German Ramirez – SFTA Subject Matter Expert, Co-Founder of The Relevance House

Zurich, Tuesday, September 30th, 2019

As blockchain technology expands beyond its cryptocurrency roots, it turns out that the properties that make it perfect for securely storing and transacting bitcoin are also ideal for managing confidential information such as medical records.
Naturally, medical records are considered highly sensitive. Currently, this information is siloed on numerous incompatible systems across hospitals, clinics and insurance companies.

The client/server nature of healthcare record storage means large amounts of patient data is located on central databases which is an easy target for hackers. Run by human IT technicians, access to medical records is also subject to unpredictable human nature; information may be leaked via social engineering, human error, coercion or bribery. And this can have serious repercussions, for example for individuals seeking insurance, employment or even running for public office. And keeping records synchronised across different systems that don’t talk to each other is also a challenge.

The beauty of blockchain- separating data and identity

One of the core principles of blockchain data storage is the separation of data and identity. Just like in the bitcoin network, encrypted medical records stored on a blockchain would not include a patient´s personal information as only anonymized data is stored. In fact, only the patient has ownership and control of their identity and is able to link to and decrypt their medical records based on a personally owned digital private key. The use of such public/private key cryptography means each patient (or an appointed proxy) has exclusive access to their health records, as well as the authority to grant full, partial or anonymous access to third parties such as doctors, hospitals, insurance companies or medical researchers. And cracking this key is impossible. It would take the most powerful computers millions of years. But what about all the infamous theft of bitcoin from online exchanges you may ask. Well, that was simply the result of people willingly relinquishing custody of their private keys to the exchange. Not a good idea.

A shared, secure, distributed healthcare database

Blockchain also solves the problem of vulnerable, centralised data storage. Instead of a single instance of records on a centralised server, anonymous data is replicated and distributed throughout a network of server nodes, embedded in layers of connected, encrypted data that is virtually impossible to alter as every single node would have to be simultaneously attacked, and even then no personal data could be stolen as it’s not there to begin with. Similar to the bitcoin network, records can be made accessible to anyone with an internet connection, solving the problem of multiple siloed records stored on different systems as well as synchronisation of the records.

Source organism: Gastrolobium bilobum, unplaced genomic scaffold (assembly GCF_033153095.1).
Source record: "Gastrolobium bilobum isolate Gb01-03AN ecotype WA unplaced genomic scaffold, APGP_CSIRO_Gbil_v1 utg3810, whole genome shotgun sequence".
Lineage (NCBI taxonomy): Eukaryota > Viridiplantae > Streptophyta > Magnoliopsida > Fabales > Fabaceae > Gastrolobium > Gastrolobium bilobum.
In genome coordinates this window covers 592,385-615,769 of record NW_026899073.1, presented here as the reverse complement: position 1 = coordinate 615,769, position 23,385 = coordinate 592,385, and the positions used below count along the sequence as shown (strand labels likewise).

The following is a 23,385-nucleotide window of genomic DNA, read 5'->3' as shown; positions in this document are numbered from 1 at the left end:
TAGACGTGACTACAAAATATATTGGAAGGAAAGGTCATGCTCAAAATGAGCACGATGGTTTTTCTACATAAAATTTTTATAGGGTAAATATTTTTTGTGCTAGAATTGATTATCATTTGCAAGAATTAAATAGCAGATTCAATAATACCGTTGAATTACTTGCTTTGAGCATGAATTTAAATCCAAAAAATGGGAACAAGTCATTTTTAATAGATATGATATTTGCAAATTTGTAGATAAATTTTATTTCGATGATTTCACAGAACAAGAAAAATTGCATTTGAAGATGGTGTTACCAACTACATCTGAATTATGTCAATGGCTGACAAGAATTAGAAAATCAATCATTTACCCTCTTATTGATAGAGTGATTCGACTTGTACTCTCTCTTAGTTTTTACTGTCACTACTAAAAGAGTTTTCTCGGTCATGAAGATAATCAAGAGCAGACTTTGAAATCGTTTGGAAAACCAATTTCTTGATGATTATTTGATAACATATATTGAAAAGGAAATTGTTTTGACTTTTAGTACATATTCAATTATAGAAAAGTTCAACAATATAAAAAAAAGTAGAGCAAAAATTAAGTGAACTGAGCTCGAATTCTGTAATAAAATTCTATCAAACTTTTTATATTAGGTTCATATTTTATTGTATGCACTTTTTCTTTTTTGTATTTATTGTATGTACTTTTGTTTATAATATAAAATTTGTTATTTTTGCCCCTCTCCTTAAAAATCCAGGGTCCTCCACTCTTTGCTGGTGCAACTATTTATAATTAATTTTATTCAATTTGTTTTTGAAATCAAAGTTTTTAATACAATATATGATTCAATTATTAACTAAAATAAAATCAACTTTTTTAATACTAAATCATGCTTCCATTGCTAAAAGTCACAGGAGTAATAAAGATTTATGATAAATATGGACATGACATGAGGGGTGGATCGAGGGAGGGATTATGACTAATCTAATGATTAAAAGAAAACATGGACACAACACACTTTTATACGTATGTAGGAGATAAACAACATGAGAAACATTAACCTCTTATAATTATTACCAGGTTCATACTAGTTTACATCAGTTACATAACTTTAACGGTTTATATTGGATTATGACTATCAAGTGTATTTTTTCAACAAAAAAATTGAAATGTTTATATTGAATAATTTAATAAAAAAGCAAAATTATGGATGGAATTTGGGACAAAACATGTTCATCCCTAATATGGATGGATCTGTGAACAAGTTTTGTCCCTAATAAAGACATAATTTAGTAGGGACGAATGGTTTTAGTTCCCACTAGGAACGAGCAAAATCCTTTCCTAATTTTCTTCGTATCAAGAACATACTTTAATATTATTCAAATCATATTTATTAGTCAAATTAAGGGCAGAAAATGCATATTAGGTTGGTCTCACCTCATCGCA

Too good to be true?

Is this all just a technological fantasy? To answer that lets look at some real-world examples of how Blockchain is being used for precisely these purposes.

  • Atlanta-based Patientory aims to revolutionize the way doctors and patients interact and gain access to information, cutting out unnecessary layers and processes. The main features of their platform include 24/7 permissioned access to health data, immutable blockchain data storage, and health information storage that is compliant with region-specific regulatory guidelines.
  • Slovenia-based Iryo has created the first open healthcare platform that enables the secure and private exchange of anonymous medical data for researchers. The platform gives doctors, pharmaceutical companies and researchers access to a vast repository of anonymized, encrypted health records to aid them in the development of treatments and cures. It implements blockchain permissioned control for patient record access and offers tokens to incentivize end-users to consent to provide their anonymized records.
  • Palo-Alto based has created a system that gives individuals secure access to their complete health data hosted on an encrypted, decentralized blockchain ledger. Data is only accessible to the individual who then has the power to selectively provide access to others. As data from an increasingly biodiverse population accumulates, enables researchers to conduct studies more quickly, inexpensively, and accurately than ever before.

Marketing in the age of blockchain disruption